"The report is correct," Basescu said in a televised address.
"It notes the progress made over the past few months in making the Romanian judiciary more efficient and compatible with other European systems," he added.
"At the same time it points to enduring shortcomings that affect the credibility of the justice system and of Romania as a whole."
The Commission's report, released Wednesday, hailed the "significant steps" taken over the last year aimed at improving and modernizing the judiciary.
But it also stressed that more efforts were needed in order to fight widespread corruption.
"Several important high-level cases remain delayed in court for several years," said the report.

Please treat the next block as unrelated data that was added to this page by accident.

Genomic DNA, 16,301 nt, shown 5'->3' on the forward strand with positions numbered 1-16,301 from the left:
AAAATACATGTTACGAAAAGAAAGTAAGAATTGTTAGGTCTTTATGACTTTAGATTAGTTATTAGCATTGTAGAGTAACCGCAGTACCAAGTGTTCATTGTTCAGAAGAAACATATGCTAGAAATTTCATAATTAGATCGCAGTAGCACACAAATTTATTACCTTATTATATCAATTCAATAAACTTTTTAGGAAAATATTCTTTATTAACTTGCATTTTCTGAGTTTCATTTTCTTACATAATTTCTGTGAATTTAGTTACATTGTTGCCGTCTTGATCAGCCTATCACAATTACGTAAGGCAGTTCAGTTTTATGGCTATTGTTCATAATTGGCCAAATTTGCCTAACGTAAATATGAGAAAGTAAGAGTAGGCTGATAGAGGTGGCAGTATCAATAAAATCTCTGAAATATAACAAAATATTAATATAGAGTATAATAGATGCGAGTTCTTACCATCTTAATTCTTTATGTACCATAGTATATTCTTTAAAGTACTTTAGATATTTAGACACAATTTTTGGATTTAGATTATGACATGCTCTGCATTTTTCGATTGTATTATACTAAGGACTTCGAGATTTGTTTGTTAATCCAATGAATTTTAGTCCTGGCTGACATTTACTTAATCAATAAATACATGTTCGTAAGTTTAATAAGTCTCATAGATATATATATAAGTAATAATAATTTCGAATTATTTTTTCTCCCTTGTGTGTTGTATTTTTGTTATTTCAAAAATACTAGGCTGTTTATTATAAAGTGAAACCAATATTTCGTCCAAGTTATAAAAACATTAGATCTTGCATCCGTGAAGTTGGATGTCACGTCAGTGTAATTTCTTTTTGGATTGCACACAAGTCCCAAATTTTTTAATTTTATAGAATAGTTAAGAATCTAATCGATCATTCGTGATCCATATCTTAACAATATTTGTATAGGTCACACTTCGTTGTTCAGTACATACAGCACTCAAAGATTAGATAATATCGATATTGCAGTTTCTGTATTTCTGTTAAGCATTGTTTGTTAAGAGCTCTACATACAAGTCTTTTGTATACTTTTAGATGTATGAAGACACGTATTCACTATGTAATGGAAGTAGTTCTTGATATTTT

Basescu said he shared Brussels' critical assessment of the Supreme Court.
Lengthy proceedings could lead to indicted lawmakers and politicians getting off scot free thanks to a special statute of limitations provision, he said.
The European Union's executive arm has monitored reform efforts in Romania and neighbouring Bulgaria every year since they joined the EU in 2007 to ensure the judicial systems are credible and independent.
The main benefit of this monitoring had been it had ensured the independence of institutions such as the anti-corruption prosecutor's office and the general prosecutor's office, Basescu said.
They were no long subordinate to politicians "and have just one master, the law," he added.
Although both Romania and Bulgaria are hoping the Commission will end theri monitoring, Brussels hyas said a decision to this effect will be examined next year.